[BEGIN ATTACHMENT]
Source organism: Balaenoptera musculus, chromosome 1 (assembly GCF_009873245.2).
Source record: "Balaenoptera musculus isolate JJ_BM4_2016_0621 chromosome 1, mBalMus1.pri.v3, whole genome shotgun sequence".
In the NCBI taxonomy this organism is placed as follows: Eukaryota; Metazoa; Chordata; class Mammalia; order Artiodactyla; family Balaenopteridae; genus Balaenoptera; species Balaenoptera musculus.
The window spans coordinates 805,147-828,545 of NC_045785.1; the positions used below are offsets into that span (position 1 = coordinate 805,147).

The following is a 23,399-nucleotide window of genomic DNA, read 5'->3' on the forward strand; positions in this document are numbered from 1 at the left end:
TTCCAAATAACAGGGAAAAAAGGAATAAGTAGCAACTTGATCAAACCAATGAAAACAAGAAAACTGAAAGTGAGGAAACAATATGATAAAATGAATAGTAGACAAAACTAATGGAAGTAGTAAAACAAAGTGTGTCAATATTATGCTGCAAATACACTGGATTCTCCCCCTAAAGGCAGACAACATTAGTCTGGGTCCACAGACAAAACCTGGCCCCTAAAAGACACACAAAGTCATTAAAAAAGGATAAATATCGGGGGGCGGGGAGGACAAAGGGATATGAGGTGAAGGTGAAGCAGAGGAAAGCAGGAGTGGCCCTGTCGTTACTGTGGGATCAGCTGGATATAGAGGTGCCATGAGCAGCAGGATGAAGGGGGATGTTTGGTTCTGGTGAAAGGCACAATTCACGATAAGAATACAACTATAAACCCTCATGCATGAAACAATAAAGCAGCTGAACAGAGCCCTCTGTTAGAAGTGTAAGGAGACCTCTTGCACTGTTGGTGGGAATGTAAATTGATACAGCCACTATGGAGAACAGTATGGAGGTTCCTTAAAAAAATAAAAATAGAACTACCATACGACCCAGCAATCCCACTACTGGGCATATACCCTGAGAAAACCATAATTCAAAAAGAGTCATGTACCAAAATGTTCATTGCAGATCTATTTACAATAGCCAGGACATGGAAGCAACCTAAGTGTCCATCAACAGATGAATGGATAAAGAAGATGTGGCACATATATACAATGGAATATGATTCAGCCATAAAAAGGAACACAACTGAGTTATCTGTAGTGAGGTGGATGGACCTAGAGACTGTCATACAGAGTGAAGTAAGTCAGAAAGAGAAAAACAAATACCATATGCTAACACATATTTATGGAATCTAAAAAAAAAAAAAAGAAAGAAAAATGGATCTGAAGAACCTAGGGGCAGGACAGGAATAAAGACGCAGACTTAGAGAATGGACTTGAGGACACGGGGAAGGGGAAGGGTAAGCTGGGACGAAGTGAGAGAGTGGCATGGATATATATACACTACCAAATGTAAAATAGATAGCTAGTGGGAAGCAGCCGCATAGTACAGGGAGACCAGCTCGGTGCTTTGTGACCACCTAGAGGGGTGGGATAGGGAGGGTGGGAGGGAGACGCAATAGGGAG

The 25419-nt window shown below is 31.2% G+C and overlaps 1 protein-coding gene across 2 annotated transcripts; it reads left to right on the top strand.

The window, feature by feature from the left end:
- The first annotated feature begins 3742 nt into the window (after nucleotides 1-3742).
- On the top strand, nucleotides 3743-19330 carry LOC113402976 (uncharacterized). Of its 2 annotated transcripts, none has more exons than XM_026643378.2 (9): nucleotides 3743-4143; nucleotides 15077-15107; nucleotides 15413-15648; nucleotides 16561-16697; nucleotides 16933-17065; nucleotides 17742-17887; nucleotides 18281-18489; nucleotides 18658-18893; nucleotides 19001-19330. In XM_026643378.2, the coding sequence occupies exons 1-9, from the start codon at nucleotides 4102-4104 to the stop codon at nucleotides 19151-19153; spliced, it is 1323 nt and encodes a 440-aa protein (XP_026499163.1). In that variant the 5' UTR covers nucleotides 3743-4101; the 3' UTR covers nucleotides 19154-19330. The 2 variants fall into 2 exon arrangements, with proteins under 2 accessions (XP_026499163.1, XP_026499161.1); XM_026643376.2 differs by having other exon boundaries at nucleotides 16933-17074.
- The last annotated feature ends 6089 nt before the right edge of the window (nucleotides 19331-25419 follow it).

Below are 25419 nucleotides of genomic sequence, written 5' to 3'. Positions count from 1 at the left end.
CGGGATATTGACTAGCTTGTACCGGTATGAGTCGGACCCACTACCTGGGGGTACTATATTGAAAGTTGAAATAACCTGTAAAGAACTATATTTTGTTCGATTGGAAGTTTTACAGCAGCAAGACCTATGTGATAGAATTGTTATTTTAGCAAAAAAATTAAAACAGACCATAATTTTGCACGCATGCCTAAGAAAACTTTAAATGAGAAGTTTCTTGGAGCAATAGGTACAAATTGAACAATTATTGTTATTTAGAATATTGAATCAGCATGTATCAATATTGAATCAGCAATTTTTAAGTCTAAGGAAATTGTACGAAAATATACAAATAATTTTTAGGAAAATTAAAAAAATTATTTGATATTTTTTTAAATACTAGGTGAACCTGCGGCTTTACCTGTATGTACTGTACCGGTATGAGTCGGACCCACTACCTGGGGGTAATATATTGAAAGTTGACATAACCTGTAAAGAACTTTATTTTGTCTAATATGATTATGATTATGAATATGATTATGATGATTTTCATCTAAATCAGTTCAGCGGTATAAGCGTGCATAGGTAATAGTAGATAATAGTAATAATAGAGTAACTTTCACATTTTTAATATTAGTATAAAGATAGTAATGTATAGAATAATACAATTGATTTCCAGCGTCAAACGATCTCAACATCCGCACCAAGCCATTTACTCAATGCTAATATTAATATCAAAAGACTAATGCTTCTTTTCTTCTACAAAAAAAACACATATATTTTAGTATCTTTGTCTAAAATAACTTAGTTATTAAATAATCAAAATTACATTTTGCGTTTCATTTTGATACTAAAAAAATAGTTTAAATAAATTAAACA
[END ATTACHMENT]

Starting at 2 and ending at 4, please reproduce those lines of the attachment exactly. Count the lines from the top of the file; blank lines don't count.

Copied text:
Source record: "Balaenoptera musculus isolate JJ_BM4_2016_0621 chromosome 1, mBalMus1.pri.v3, whole genome shotgun sequence".
In the NCBI taxonomy this organism is placed as follows: Eukaryota; Metazoa; Chordata; class Mammalia; order Artiodactyla; family Balaenopteridae; genus Balaenoptera; species Balaenoptera musculus.
The window spans coordinates 805,147-828,545 of NC_045785.1; the positions used below are offsets into that span (position 1 = coordinate 805,147).